The debut solo song by ex-Gloriana singer Rachel Reinert, Jon Pardi’s latest blast of modern country, and another wildly adventurous offering from Amanda Shires make up the 10 must-hear country and Americana songs of the week.
Lucie Silvas, “Everything Looks Beautiful”
Lucie Silvas was once British pop star with Top 10 hits and major-label backing. A dozen years later, she’s an independent, soul-singing powerhouse with a voice that’s deepened and darkened since those days on the U.K. charts. In a sneak preview of her new album E.G.O., “Everything Looks Beautiful” dishes up equal servings of Motown hooks and Rat Pack-worthy swagger, with Silvas’ supersized voice stealing the show at every turn.
Blackberry Smoke, “Run Away From It All”
Recorded live at Zac Brown’s Southern Ground studio, this unplugged version of “Run Away From it All” downsizes Blackberry Smoke’s classic-rock stomp into a campfire-worthy singalong. The band’s harmonies take center stage, while their acoustic guitars — pinch-hitting for the band’s dueling electrics — provide an appropriate setting for a song about getting away from the noise of the modern world. A larger EP for acoustic performances, The Southern Ground Sessions, will appear in October.
Calan Mai, “XO”
Filled with mariachi horns, hand claps and a killer Australian accent, “XO” doesn’t sound like your grandfather’s folk music. Instead, Calan Mai delivers a folk-pop gem that’s far more worldly than most roots-music tracks, borrowing sounds from different cultures and swirling them together. For fans of Conor Oberst’s Americana-influenced material and Bon Iver’s hushed acoustics.
Scotty McCreery, “This Is It”
The teenaged baritone who won American Idol has officially grown up. Written two weeks before he proposed to his now-wife, “This Is It” is a carpe diem power ballad that finds Scotty McCreery pledging unending support to the love of his life. The lyrics are straightforward, and the accompanying music video fills in any gaps, stocked with reels of footage from the McCreerys’ wedding in the Blue Ridge Mountains.
Jon Pardi, “Night Shift”
“It’s been a wreck-me week / Sixty plus from dawn to dusk in the red dirt heat,” Pardi sings, nodding to America’s hard-working, blue-collar night owls who clock in at midnight and head home around breakfast time. The premise sounds worthy of a Bruce Springsteen song, but “Night Shift” doesn’t toss many bones to rock & roll fans. Instead, the song doubles down on Pardi’s country roots, with a singalong chorus that’s performed with a hillbilly howl.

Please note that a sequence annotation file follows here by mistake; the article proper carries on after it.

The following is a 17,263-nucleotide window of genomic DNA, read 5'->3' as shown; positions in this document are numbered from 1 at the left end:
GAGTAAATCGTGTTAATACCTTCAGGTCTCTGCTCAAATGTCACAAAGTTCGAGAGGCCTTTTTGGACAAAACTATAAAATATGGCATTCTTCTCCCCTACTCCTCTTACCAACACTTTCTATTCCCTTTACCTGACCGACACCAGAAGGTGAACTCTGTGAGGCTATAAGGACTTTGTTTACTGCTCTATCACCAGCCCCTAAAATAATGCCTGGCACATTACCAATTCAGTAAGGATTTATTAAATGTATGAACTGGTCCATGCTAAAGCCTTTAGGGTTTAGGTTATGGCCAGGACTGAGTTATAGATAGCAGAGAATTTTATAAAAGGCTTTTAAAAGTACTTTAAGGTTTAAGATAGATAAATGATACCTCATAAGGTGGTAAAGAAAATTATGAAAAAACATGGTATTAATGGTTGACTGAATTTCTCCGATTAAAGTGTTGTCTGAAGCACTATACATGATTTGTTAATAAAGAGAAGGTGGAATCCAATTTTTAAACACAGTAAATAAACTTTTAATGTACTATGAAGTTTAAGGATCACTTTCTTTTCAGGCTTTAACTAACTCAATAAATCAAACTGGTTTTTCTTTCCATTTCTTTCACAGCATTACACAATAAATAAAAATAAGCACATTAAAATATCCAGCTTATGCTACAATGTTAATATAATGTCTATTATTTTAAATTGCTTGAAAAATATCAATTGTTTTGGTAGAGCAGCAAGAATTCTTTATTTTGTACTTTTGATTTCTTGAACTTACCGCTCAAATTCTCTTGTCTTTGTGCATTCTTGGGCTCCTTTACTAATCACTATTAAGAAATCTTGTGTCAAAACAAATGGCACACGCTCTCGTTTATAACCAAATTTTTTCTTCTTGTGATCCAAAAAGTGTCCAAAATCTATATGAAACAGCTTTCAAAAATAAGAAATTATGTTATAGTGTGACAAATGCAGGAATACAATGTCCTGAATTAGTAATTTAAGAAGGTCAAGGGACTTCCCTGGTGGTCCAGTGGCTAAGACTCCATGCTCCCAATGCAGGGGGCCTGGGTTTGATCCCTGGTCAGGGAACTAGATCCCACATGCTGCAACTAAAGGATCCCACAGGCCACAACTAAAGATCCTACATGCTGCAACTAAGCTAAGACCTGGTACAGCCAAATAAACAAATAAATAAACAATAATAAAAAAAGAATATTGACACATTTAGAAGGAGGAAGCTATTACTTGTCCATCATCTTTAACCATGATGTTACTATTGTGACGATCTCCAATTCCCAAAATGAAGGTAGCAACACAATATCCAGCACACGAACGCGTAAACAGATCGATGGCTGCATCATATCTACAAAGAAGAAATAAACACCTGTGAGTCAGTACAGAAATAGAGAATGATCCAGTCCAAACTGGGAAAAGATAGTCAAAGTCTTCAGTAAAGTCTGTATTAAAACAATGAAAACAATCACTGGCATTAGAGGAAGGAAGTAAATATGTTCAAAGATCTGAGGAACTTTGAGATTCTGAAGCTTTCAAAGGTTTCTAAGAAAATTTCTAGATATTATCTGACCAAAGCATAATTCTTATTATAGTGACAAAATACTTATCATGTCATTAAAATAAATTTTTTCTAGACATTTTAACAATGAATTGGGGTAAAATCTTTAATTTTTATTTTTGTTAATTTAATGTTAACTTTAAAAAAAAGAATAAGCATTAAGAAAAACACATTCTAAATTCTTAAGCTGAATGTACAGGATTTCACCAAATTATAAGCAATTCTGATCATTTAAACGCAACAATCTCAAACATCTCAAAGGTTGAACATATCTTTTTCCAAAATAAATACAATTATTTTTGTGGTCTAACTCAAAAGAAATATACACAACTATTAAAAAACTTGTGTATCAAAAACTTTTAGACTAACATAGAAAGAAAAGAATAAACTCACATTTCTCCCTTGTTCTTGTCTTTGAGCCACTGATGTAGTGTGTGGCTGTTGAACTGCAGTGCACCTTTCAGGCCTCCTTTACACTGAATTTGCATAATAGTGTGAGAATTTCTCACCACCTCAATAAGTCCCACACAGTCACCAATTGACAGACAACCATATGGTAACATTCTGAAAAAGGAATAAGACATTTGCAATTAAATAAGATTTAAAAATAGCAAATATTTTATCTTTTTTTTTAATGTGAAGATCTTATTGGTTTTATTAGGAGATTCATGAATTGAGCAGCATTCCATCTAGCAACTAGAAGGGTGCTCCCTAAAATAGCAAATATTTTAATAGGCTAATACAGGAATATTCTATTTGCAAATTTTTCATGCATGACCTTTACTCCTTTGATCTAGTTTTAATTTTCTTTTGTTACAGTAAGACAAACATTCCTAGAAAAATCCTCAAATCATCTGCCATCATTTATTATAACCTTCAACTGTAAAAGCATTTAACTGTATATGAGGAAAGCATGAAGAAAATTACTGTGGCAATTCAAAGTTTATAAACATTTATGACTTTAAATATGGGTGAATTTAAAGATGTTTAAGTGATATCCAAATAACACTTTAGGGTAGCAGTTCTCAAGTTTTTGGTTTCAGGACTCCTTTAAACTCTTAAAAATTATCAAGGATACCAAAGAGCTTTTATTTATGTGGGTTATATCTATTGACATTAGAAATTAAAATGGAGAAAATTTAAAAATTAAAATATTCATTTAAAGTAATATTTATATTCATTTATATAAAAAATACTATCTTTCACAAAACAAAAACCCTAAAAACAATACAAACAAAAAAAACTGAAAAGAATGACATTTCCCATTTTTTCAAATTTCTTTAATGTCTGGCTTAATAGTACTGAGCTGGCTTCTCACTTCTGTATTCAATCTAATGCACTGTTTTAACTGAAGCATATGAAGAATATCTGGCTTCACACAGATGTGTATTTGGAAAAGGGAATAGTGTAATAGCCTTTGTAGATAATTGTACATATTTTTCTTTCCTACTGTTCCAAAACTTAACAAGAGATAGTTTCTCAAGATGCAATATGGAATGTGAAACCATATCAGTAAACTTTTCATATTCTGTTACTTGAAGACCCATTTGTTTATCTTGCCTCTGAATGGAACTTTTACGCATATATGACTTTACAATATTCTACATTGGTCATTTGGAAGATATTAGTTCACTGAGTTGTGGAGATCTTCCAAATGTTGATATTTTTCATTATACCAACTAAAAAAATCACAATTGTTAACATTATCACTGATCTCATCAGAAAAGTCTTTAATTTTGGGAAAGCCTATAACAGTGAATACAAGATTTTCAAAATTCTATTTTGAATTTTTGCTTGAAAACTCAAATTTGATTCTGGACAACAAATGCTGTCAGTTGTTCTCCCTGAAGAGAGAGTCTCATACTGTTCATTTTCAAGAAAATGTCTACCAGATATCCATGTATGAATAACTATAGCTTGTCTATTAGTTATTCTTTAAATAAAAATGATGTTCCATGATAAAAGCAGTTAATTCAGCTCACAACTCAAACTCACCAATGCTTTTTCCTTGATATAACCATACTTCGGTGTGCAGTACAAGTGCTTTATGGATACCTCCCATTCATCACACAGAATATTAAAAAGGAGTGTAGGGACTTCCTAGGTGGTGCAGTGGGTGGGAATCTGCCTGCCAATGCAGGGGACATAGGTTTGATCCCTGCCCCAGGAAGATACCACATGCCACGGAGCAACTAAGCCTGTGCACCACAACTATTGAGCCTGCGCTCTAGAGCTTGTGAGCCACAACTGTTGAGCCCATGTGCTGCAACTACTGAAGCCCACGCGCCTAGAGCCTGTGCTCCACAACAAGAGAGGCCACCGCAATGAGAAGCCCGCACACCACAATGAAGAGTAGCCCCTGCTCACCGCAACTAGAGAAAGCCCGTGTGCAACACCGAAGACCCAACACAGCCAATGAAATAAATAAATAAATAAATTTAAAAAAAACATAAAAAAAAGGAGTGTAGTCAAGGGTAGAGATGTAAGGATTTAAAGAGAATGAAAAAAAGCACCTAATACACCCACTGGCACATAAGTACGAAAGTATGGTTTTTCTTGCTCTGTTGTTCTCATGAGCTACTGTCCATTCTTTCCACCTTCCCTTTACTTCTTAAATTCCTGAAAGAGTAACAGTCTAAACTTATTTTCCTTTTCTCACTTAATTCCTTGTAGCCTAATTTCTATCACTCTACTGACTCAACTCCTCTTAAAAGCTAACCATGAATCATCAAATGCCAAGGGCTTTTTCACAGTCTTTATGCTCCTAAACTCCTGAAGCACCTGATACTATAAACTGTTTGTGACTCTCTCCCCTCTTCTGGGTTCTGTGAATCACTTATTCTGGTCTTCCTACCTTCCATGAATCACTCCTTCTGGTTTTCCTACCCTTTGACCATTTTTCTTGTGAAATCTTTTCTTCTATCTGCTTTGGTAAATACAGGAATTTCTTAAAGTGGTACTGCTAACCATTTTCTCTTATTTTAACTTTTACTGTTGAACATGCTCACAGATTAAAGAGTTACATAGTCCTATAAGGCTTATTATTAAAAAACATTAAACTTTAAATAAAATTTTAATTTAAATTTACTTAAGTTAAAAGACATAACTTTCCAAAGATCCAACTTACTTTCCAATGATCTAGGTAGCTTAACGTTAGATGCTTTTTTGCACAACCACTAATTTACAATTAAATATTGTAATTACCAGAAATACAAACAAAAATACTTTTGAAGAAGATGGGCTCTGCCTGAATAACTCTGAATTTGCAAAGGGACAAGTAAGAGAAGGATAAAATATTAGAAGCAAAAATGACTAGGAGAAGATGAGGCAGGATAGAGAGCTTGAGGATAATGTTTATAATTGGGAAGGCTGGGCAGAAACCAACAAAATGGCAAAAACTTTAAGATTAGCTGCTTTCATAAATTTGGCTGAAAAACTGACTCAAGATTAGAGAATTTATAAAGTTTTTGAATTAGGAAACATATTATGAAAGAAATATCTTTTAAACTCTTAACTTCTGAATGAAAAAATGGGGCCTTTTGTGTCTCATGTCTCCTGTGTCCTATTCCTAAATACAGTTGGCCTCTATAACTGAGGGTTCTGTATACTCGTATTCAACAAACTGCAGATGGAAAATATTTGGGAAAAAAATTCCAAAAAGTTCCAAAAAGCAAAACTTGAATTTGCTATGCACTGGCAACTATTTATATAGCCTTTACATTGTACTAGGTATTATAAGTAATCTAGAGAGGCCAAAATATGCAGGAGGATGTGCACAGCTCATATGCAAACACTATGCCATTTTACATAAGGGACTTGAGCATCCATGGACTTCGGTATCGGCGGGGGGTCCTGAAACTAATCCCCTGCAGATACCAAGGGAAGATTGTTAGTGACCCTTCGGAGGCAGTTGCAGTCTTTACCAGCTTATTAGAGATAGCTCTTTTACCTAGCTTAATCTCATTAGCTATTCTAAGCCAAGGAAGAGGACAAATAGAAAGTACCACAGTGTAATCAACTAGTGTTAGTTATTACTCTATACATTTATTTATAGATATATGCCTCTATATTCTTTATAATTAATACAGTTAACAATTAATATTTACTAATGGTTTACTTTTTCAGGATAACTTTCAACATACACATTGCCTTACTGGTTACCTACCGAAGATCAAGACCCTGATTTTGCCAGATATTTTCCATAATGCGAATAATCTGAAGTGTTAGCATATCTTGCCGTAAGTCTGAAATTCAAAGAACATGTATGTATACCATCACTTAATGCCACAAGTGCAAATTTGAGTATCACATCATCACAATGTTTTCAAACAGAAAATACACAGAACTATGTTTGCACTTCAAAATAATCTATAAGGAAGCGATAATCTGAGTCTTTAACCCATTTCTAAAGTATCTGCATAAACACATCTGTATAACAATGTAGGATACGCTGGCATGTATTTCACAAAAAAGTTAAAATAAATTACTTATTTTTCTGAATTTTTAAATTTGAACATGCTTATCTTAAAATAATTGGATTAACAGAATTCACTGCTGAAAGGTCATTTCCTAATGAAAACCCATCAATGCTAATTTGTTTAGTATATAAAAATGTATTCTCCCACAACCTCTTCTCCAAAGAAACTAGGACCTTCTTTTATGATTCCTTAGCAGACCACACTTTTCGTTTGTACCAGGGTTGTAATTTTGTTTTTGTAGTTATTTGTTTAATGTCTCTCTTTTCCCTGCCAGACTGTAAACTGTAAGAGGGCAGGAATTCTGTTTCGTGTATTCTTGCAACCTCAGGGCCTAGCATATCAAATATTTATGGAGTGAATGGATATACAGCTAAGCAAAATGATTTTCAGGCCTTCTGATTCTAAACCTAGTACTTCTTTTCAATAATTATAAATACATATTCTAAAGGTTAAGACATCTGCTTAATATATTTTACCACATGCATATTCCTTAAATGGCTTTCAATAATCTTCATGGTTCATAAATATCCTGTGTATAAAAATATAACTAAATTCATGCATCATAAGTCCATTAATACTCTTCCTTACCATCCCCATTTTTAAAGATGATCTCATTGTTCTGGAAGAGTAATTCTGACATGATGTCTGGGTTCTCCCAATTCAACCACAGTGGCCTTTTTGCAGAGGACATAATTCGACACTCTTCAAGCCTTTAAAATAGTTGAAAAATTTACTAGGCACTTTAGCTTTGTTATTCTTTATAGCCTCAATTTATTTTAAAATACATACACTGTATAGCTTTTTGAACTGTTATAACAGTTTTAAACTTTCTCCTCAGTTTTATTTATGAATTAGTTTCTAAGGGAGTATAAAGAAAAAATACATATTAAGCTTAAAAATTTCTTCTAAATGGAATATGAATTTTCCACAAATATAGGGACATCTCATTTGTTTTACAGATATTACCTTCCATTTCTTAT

Rachel Reinert, “Cool”
A former member of Gloriana, Rachel Reinert spent a decade sharing harmonies — and the spotlight — with her bandmates. With “Cool,” she leaves the group’s shadow and makes her solo debut, introducing a sound that owes less to the mainstream and more to the California-country hitmakers of the 1970s. There’s plenty of gorgeous reverb, Fleetwood Mac-worthy moments and intersecting electric guitars. Cool, indeed.
Dirty River Boys, “Mesa”
Inspired by the anger and anxiety of the modern age, “Mesa” finds Dirty River Boys ending a four-year absence with this blast of guitar-driven country-rock. “Lock all your doors and turn off the lights, ’cause they’re coming tonight,” goes the song’s haunting chorus, before yielding the spotlight to a Wild West guitar riff that’s equal parts Ennio Morricone soundtrack and Black Keys deep cut.
Judy Collins, “Dreamers”
Nearly half a century after topping the charts with her Vietnam-era cover of “Amazing Grace,” Judy Collins returns with another a cappella standout. She taps into a socially-conscious vein once again, turning “Dreamers” into a protest song for all those seeking asylum within America’s borders. The track’s central character is Maria, a Jalisco native and U.S. immigrant whose daughter faces deportation. The story is moving and all too familiar, but Collins’ performance is the real show-stopper here, thanks to a spotless voice that remains untouched by her 80 years.
Amanda Shires, “Parking Lot Pirouette”
Perhaps the most atmospheric song of Shires’ career, “Parking Lot Pirouette” moves between hushed, quivering voices and full-throated choruses. There’s plenty of noisy guitar haze, cocktail lounge keyboards and swung percussion tossed into the mix, too. The result is a nostalgic song for late nights and early mornings, with Dave Cobb sitting behind the soundboard and husband Jason Isbell playing in the studio band.
Chris Lane, “Drunk People”
A modern song about a modern problem, “Drunk People” examines the unlucky alliance between inebriation, cell phones and regrettable hook-ups. “Drunk people do dumb things / They pick it up when the phone rings / Saying things that they don’t mean / Like ‘I want you back,'” goes the chorus, set to a paradoxically sunny soundtrack of guitars, banjos and thumping percussion. Written by Zach Abend, Michael Hardy and James McNair, it’s the highlight of Lane’s summertime release, Laps Around the Sun.